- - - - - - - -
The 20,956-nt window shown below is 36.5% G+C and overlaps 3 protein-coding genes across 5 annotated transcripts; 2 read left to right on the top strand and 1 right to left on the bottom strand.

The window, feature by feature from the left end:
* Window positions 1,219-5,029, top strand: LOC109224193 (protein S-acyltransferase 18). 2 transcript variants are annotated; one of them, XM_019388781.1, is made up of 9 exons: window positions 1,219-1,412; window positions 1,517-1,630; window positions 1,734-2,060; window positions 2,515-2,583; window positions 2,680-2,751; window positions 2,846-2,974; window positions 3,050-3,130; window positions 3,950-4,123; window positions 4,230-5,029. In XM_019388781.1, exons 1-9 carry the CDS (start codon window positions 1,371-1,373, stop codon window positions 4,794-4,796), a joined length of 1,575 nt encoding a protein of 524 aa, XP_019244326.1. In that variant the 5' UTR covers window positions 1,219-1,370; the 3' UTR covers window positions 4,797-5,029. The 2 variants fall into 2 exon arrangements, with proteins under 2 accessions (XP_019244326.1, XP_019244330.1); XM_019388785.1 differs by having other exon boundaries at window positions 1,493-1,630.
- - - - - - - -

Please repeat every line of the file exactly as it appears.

The 20,956-nt window shown below is 36.5% G+C and overlaps 3 protein-coding genes across 5 annotated transcripts; 2 read left to right on the top strand and 1 right to left on the bottom strand.

The window, feature by feature from the left end:
* Window positions 1,219-5,029, top strand: LOC109224193 (protein S-acyltransferase 18). 2 transcript variants are annotated; one of them, XM_019388781.1, is made up of 9 exons: window positions 1,219-1,412; window positions 1,517-1,630; window positions 1,734-2,060; window positions 2,515-2,583; window positions 2,680-2,751; window positions 2,846-2,974; window positions 3,050-3,130; window positions 3,950-4,123; window positions 4,230-5,029. In XM_019388781.1, exons 1-9 carry the CDS (start codon window positions 1,371-1,373, stop codon window positions 4,794-4,796), a joined length of 1,575 nt encoding a protein of 524 aa, XP_019244326.1. In that variant the 5' UTR covers window positions 1,219-1,370; the 3' UTR covers window positions 4,797-5,029. The 2 variants fall into 2 exon arrangements, with proteins under 2 accessions (XP_019244326.1, XP_019244330.1); XM_019388785.1 differs by having other exon boundaries at window positions 1,493-1,630.